We took the inflatable kayak out on Florida Bay, attended a couple of very informative ranger talks, and also did a free ranger-lead canoe trip (they provide the canoes - what a deal) which was the highlight of our visit. Amazingly, did not have mosquito problems when paddling - between the wind, rain, mosquito fish, and lovely bladder wort, the mosquitos are minimal out on the water.

Ran into another Jolly Roger friend the morning we were pulling out of Flamingo. He was on his way into the keys and we were on our way out!

our camp site at Flamingo - practically had the place to ourselves

Between Hurricanes Katrina and Wilma in 2005, the Flamingo Lodge and cabins are gone; the park is still repairing other damage as well

Paddling out of the marina, lots of bird life in Florida Bay

A night heron and, on the left - a Roseate Spoonbill

The Roseate Spoonbills seemed shy - it was difficult to get a good shot of them!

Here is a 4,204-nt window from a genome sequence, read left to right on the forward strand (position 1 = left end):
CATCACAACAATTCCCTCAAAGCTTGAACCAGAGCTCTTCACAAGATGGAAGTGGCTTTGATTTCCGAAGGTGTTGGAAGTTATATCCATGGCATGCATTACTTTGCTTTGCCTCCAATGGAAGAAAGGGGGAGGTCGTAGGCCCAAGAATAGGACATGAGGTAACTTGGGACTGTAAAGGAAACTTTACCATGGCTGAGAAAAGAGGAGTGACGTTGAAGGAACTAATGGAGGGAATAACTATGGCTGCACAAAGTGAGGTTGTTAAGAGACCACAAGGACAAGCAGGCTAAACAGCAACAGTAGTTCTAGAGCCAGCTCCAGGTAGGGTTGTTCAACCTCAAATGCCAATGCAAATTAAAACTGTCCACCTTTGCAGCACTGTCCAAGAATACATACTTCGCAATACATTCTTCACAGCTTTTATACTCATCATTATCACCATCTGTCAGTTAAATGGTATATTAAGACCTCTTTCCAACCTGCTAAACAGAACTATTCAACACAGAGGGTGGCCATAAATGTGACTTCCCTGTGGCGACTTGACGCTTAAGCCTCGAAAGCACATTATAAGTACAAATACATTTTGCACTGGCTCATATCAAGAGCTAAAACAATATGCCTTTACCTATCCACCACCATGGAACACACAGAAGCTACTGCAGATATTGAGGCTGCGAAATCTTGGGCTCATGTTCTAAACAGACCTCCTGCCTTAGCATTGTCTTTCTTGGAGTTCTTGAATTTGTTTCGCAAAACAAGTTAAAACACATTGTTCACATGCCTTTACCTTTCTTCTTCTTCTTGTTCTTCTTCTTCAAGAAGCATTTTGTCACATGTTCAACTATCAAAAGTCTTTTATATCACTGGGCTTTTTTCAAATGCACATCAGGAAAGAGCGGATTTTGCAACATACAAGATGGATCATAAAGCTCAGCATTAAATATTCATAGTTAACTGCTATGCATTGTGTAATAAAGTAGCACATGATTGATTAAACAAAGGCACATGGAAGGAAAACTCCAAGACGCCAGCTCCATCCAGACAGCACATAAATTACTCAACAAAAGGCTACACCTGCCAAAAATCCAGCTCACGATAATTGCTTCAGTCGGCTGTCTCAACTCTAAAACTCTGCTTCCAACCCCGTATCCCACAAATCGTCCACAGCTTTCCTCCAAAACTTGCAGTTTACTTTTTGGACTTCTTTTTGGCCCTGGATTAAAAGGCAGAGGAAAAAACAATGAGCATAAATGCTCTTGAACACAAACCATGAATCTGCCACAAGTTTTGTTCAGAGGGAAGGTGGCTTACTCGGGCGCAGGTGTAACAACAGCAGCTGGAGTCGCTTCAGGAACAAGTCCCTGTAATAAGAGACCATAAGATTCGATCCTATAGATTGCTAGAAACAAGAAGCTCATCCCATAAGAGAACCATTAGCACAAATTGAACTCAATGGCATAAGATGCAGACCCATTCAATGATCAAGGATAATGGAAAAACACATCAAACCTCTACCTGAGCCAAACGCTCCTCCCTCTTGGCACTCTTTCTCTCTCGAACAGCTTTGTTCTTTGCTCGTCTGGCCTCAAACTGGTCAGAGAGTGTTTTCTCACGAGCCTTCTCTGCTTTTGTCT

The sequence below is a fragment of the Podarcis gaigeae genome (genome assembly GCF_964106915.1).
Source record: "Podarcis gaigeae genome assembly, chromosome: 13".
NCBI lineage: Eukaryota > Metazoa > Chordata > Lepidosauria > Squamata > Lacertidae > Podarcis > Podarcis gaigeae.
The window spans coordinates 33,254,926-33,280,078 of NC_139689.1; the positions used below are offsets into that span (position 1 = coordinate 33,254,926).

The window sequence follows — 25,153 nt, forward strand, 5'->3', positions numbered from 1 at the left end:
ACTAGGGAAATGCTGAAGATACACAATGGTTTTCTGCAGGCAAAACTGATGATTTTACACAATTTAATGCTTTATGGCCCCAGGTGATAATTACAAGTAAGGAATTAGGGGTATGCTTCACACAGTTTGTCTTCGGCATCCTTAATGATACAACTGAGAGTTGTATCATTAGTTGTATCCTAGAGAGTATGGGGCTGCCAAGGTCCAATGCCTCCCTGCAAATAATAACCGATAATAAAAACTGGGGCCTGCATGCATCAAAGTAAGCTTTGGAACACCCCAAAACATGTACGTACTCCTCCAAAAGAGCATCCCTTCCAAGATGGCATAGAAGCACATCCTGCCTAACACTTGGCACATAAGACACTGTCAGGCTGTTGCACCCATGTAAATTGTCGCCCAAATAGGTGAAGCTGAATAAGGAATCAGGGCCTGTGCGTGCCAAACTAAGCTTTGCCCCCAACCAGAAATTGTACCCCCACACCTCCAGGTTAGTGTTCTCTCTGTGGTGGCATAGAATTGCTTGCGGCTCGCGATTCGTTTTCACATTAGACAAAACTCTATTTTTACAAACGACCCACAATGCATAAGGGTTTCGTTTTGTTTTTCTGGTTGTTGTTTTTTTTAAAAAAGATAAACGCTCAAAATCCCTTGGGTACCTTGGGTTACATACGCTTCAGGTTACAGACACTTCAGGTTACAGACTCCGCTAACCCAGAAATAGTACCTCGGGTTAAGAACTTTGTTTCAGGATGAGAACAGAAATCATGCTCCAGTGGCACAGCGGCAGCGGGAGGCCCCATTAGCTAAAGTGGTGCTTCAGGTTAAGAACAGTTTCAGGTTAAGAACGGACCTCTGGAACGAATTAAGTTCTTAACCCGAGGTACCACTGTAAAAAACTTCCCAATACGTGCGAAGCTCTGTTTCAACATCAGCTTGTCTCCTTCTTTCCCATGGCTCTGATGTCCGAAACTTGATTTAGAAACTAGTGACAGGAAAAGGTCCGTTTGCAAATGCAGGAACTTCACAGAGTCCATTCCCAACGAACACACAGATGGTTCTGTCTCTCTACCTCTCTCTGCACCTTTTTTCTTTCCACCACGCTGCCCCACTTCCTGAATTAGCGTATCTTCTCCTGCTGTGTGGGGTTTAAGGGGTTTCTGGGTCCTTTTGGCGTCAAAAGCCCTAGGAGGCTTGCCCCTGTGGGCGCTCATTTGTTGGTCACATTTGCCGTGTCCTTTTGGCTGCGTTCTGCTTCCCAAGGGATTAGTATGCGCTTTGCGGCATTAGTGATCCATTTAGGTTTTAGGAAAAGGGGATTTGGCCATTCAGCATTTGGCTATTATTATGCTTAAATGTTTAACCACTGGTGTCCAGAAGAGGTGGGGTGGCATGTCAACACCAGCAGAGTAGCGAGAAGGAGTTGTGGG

Ibis and Spoonbill together

Trying to get a flying shot, as their wings really show the pink!

Beginning of the manmade Buttonwood Canal at Flamingo Marina, leading to Coot Bay and eventually to Whitewater Bay and 10,000 islands, paddling trails all the way up to Everglades City

Osprey are everywhere - a master bird of prey!

Done paddling for the day

And here's where I went wrong...big mistake...HUGE

short grassy trail around a pond

walkiing in the grass kicks up the mosquitos and they are HUNGRY!

I calculate I got at least 3 mosquito bites for each picture....

Not really worth the price

Much better trail - paved from the campground to the visitor center, along the waterfront

Osprey surveying its territory from the nest

the ever-present vultures, and some brave tent campers (couldn't pay me enough to tent camp here, on the grass...not a chance)

Our last 2 nights in the keys further south - Sunshine Key near Bahia Honda SP

For our last 2 nights in the keys, we headed further south to Sunshine Key. It was hot and muggy our first day; we spent the morning at Bahia Honda and saw dozens of rays and sharks in the water - they were huge! We also stopped in to visit friends from the summer in Maine, Donny and Pat, and Bob and Donna, who are wintering at Sugarloaf KOA. They were building decking around the rental airstreams - really cute! Also, the pool / hot tub area with bar / restaurant were really nice... Bob and Donna were having a soak after a long day working. :-)